Like any bricklayer will tell you, this is a mantra that works for EVERYONE! It applies to all aspects of life. Like sharks, people must be in a constant state of motion, physically or mentally, consciously or subconsciously. Every day we labor at something. Each night, while we're sound asleep, our minds continue to labor as our subconscious dreams the dreams we build on or work toward when we wake. Like Yogi says (Berra - not Bear), "it ain't over til its over."
So, what's my point you ask? My point is that as people we are masters at talking ourselves out of anything. Sometimes that's good, sometimes that's not so good. If you talk yourself out of a bad situation, that's good. If you talk yourself out of a good opportunity, that's bad. When do you find out which you've done? After its over!
Many of us that have dreamed of writing something for posterity, like a novel, have all started the same way, enthusiastically. Some of us are stopped by the first page, some by the very first chapter, some by the first reading, some by the first rejection. Writing is no more complicated that sticking to your guns. One dreams, one adapts, one molds their dreams into consciousness. One builds and expands on their dreams, breathes life into them then weaves them into a story, a novel, the author's most intimate thoughts laid out for all to see. Sounds easy enough doesn't it? So why doesn't everybody write a novel? Good question! Actually, it's my firm belief that EVERYONE has at least one novel inside of them.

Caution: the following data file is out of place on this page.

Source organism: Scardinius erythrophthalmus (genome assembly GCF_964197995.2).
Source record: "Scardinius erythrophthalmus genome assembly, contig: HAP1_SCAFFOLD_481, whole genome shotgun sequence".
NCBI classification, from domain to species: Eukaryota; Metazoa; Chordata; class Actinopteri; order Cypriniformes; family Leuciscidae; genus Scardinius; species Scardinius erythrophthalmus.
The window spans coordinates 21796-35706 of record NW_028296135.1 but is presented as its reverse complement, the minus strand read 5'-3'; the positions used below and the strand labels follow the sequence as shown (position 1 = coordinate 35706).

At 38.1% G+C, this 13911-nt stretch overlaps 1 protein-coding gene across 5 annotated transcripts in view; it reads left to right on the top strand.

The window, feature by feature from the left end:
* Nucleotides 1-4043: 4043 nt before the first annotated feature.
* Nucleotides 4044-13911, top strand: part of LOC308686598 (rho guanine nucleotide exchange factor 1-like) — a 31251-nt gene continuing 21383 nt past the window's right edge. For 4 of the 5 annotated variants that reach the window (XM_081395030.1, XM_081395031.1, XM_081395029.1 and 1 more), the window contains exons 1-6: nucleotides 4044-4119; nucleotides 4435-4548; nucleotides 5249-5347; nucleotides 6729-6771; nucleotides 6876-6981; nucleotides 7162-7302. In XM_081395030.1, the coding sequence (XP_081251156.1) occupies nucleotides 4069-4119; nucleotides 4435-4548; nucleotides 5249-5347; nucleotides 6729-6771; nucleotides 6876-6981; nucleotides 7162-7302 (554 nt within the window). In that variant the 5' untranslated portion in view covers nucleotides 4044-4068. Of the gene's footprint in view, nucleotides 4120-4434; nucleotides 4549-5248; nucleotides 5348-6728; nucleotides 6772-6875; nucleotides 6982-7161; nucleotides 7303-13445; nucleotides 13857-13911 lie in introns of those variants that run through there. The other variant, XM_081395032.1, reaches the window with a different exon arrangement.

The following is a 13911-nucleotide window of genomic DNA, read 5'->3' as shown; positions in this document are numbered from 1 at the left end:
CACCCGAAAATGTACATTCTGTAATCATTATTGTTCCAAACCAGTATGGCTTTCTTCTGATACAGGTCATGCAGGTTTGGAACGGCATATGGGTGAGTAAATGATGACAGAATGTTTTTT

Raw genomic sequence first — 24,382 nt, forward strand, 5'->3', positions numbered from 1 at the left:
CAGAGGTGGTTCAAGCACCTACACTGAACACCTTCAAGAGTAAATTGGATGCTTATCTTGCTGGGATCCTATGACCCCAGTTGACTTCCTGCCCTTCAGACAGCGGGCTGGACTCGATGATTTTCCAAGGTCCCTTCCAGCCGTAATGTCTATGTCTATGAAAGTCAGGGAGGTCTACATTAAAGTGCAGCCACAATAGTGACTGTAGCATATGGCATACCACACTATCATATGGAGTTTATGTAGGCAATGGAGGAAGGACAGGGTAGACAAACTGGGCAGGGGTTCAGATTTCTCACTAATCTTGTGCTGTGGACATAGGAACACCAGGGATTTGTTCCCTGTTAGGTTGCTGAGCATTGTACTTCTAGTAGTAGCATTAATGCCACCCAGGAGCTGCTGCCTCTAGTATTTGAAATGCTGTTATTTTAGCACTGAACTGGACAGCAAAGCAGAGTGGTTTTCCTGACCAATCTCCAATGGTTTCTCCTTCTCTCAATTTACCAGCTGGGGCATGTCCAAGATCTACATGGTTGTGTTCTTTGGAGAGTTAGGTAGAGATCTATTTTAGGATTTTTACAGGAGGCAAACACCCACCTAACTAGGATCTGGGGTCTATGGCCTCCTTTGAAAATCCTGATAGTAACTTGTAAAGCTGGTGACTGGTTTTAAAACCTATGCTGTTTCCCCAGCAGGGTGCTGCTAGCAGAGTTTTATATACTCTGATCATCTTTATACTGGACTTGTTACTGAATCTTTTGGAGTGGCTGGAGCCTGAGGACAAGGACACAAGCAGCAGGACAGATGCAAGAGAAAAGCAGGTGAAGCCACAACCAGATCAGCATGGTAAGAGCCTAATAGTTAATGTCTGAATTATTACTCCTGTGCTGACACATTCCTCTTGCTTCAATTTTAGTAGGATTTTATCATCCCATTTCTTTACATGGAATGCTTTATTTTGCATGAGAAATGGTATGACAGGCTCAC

The stumbling block is always perseverance. The common denominator in all successful publication attempts is perseverance! It's a simple formula really. "Pick em up and lay em down." Line by line, paragraph by paragraph, page by page, chapter by chapter. Are you picking up what 'm laying down? By the way I borrowed hat line from my brother Chuck. Where he first heard it God only knows! Anyway, it took me 40 years to grasp this concept. But, once I did it was "Katy bar the door!" With that understanding, that slight change in how I approached things, I was on my way to a whole new me. Eleven months, two weeks, and 3 days later, "The Migrant" was written and ready to start on the submission trail (of tears).
So, phase one was complete, I had a manuscript. Next, Phase two, convincing someone, anyone, that I had a product!
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